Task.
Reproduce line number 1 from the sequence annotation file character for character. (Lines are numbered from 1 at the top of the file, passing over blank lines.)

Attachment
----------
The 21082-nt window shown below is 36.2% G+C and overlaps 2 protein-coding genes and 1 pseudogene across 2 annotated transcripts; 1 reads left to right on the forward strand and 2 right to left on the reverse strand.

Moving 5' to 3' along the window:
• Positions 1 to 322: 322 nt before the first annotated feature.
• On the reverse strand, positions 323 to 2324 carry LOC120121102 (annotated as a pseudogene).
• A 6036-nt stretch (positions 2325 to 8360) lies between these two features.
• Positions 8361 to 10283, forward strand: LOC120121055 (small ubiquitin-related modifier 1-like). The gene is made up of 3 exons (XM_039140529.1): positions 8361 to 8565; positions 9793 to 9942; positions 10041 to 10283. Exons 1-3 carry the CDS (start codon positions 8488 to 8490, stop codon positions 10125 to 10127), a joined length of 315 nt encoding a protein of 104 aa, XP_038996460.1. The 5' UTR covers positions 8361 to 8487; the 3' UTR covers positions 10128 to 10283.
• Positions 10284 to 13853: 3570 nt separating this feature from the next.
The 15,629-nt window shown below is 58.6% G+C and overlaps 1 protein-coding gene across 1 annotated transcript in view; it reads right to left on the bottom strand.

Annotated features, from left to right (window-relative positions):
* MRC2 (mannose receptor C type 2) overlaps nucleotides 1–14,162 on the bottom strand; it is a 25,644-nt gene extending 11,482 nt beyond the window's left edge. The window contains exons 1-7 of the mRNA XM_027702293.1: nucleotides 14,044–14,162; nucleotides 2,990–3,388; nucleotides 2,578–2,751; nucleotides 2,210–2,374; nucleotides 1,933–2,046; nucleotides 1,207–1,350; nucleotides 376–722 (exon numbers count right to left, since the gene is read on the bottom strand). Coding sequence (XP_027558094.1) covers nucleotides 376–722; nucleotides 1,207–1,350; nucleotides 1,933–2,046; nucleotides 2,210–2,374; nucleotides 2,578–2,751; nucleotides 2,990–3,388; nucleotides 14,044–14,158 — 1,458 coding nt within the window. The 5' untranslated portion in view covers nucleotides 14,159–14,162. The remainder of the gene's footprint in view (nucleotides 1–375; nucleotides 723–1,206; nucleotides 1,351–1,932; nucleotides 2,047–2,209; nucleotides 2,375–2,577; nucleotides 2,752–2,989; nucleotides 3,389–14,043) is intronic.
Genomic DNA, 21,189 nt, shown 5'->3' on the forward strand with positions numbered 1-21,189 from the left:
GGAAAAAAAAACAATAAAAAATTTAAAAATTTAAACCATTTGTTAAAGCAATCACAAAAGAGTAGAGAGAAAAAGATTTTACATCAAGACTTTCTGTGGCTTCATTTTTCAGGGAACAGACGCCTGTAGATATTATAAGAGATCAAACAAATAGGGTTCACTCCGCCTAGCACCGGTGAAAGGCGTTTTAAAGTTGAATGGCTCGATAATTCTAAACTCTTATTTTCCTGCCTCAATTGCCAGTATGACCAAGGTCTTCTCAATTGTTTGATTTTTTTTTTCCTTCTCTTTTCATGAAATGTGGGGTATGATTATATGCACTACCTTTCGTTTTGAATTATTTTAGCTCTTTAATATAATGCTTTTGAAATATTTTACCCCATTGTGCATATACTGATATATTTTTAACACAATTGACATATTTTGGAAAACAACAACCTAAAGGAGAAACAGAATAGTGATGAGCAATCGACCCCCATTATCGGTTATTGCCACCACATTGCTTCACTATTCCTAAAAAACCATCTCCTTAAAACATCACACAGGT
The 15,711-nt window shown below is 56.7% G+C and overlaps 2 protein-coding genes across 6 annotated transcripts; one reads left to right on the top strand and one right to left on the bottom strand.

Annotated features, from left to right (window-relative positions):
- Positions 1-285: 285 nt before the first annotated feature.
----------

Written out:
The 21082-nt window shown below is 36.2% G+C and overlaps 2 protein-coding genes and 1 pseudogene across 2 annotated transcripts; 1 reads left to right on the forward strand and 2 right to left on the reverse strand.